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The Financial Stability Board (FSB), the world’s largest financial services regulator, has said it is set to hold crypto firms “to the same standards as banks . . . if they provide the same service that banks provide.”
A spokesperson for the global watchdog told the Financial Times it is set to lay out a new set of international rules governing cryptocurrencies in early 2023, which would then be implemented by local governments.
The FSB was established in 2009, directly after the 2008 credit crunch. The Swiss organization monitors and makes recommendations about the global financial system alongside organizations such as the International Monetary Fund, the World Bank, and the World Trade Organization.
In terms of specific areas of focus, Dietrich Domanski Secretary General of the FSB said there may be regulations governing where there is “a combination of different activities that are traditionally separate.”
He said the new framework may include rules to “clarify governance arrangements and ensure transparency” and to “safeguard” customer funds in the case of a “run,” where consumers rush to withdraw their funds all at once.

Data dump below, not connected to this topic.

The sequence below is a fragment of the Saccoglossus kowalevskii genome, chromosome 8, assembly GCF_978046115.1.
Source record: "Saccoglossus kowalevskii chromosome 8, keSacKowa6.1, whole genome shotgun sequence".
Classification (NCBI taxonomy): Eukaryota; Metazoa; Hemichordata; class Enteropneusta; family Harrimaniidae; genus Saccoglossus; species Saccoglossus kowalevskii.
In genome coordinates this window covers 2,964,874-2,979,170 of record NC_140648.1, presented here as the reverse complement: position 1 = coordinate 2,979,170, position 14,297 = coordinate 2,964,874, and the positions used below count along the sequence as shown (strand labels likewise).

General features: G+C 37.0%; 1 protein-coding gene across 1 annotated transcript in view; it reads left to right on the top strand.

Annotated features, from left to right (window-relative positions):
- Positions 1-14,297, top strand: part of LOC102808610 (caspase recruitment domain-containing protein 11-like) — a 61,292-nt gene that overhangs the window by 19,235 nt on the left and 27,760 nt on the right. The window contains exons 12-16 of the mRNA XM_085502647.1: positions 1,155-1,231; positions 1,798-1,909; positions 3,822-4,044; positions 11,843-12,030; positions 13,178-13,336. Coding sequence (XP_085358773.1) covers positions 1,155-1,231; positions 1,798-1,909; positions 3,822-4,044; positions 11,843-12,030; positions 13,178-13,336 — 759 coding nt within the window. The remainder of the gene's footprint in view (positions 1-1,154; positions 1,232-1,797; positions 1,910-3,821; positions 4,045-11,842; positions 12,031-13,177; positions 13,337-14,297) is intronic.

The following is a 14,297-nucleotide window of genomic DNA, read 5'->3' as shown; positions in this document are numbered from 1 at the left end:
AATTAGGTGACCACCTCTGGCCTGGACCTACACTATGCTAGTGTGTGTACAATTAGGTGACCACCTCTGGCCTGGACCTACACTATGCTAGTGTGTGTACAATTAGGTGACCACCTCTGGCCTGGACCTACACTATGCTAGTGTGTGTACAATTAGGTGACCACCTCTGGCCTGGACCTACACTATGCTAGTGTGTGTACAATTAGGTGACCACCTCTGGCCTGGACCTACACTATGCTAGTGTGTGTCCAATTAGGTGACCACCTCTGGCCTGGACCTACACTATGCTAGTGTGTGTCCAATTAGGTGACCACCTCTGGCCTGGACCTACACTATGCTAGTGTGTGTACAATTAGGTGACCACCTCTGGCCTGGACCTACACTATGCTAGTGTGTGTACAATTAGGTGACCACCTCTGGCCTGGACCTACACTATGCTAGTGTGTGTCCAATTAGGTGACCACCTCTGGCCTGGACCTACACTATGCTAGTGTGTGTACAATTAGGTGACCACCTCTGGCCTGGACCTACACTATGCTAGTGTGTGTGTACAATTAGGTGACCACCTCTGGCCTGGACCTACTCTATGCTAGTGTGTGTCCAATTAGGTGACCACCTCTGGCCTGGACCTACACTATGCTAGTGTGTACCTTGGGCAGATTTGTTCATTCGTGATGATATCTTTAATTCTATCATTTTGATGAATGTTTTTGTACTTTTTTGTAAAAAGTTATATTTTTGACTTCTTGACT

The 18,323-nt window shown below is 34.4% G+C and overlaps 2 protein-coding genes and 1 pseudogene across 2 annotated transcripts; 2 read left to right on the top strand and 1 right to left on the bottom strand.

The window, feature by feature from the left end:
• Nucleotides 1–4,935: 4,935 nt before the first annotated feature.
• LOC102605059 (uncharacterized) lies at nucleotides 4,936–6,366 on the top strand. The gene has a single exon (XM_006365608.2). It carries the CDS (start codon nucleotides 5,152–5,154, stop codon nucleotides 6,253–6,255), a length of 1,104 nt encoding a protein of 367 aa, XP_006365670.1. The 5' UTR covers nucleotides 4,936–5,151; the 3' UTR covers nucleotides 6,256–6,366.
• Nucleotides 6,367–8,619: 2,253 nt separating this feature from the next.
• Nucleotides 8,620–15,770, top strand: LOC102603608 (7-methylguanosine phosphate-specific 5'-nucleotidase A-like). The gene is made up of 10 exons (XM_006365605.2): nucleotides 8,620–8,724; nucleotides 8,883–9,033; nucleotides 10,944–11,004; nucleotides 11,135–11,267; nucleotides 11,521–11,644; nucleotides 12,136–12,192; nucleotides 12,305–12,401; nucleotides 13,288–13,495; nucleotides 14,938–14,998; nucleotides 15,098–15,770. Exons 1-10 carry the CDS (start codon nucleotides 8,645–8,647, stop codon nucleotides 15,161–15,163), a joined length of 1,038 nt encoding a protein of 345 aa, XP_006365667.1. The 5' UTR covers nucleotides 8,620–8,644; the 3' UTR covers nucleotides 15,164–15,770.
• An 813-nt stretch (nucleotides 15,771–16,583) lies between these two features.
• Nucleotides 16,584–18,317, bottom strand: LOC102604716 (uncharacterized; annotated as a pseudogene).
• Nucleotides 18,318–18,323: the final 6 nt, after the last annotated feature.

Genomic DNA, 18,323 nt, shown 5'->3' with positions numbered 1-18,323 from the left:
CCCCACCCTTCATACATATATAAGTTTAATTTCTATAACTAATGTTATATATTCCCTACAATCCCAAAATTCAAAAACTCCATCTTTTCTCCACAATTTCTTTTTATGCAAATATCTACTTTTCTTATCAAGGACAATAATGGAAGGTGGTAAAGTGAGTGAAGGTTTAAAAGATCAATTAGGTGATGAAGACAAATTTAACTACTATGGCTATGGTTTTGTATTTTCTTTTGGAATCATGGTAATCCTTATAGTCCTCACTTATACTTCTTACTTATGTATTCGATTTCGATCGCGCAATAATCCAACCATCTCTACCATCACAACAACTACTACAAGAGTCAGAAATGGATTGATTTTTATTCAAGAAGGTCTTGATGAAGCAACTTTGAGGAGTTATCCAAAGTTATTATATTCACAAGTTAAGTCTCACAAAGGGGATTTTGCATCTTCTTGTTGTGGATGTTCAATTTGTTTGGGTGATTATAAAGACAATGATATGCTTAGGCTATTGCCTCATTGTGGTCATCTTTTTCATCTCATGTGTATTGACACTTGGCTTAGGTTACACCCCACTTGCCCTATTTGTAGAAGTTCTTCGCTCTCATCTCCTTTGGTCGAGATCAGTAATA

The regulator claimed that holding crypto firms to such standards would have prevented disasters such as the FTX scandal and the Terra Luna collapse earlier this year, which have led to historically low prices for both cryptocurrencies and the relevant service providers.
Domanski emphasized that his organization will try and act with a degree of urgency when implementing these guidelines, saying that: “I don’t think that we would be talking about a decade,” adding that this period would be “would be way too long.”
He said crypto regulation was one of the FSB’s primary objectives, alongside climate regulation and non-bank regulation.
The exec also defended his organization from accusations that it has moved slowly in the past, saying that he would “invite them to follow a global cooperative process” and then tell him that the FSB could have moved faster.
FSB regulations and the global community
The move towards a solidified global set of regulations comes as many regions are now clarifying their rules governing crypto assets.
The EU recently instituted a new set of rules governing the taxation of crypto assets as part of a much broader set of tax regulations, which will force companies of any size processing crypto transactions to report these for tax purposes.
The UK government, as part of a broadly liberal set of new financial regulations, extended tax breaks for investment managers turning to crypto as part of the package of over 30 reforms.